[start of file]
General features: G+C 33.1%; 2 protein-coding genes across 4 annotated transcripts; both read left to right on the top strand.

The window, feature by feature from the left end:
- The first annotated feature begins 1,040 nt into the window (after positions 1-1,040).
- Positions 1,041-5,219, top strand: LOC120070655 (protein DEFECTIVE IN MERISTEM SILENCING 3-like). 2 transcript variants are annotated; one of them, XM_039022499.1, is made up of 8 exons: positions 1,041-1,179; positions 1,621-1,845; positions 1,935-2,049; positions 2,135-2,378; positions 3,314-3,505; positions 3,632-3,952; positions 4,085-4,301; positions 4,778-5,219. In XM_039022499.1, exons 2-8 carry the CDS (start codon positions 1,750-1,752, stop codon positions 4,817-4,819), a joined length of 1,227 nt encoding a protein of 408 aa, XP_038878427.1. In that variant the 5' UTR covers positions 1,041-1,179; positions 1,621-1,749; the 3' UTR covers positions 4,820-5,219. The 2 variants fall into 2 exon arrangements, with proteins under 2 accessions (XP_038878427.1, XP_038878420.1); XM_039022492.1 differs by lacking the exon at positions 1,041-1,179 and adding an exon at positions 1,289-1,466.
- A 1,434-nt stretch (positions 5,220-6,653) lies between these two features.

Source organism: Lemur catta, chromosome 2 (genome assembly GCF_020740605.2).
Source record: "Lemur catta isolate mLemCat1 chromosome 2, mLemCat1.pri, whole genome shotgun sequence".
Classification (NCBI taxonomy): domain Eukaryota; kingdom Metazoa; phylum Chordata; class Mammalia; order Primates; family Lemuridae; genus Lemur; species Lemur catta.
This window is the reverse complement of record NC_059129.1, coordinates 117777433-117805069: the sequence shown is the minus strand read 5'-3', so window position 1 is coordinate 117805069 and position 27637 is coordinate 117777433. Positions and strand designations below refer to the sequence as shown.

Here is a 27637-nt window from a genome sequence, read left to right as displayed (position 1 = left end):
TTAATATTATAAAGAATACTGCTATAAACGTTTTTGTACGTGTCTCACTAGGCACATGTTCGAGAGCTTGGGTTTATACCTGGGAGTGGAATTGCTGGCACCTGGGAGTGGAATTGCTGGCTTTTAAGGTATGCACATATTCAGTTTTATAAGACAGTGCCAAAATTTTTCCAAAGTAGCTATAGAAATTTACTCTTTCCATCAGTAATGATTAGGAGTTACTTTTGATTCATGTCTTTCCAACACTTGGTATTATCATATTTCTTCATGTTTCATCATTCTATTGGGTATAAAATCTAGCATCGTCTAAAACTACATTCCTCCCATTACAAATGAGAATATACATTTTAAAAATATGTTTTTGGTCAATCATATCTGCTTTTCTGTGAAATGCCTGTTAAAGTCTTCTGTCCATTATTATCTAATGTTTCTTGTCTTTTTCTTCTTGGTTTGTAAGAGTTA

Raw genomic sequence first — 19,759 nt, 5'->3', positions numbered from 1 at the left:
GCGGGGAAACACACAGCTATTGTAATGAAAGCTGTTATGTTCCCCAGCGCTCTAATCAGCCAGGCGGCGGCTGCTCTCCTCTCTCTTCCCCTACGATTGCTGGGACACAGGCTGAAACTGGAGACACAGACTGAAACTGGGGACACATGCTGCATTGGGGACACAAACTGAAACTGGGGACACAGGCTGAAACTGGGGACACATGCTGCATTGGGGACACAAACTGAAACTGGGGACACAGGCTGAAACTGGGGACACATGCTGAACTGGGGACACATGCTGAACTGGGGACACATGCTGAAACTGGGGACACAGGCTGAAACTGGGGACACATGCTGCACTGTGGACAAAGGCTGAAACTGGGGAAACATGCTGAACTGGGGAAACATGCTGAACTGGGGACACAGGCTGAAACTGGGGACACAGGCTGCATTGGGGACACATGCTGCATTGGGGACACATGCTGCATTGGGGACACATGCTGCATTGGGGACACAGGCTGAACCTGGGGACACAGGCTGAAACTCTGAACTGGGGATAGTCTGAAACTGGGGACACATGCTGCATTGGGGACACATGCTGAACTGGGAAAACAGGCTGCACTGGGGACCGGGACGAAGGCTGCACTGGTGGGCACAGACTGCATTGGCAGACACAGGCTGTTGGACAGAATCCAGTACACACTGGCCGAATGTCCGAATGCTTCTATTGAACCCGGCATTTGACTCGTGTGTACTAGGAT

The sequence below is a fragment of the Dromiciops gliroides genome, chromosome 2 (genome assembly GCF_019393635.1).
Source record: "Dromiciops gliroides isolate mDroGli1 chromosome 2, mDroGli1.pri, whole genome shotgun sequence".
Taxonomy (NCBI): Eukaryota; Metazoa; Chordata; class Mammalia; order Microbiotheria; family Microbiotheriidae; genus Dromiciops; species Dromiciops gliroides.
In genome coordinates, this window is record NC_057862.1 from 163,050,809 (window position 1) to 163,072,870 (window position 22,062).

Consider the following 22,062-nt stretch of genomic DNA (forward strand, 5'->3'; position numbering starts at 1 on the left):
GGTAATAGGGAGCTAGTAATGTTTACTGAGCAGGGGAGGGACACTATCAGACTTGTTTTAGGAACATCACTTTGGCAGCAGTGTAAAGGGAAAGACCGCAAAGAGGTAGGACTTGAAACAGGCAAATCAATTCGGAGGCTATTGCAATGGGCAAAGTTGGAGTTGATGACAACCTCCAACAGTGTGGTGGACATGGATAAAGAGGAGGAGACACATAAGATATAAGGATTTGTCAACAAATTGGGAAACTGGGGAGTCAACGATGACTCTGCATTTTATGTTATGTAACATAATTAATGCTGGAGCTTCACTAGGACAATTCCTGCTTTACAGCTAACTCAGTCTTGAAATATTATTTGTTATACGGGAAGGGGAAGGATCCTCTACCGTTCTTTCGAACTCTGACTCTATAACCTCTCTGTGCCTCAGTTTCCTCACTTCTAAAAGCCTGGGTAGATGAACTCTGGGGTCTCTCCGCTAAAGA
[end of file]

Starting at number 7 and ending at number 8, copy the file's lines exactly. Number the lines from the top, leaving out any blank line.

Source record: "Lemur catta isolate mLemCat1 chromosome 2, mLemCat1.pri, whole genome shotgun sequence".
Classification (NCBI taxonomy): domain Eukaryota; kingdom Metazoa; phylum Chordata; class Mammalia; order Primates; family Lemuridae; genus Lemur; species Lemur catta.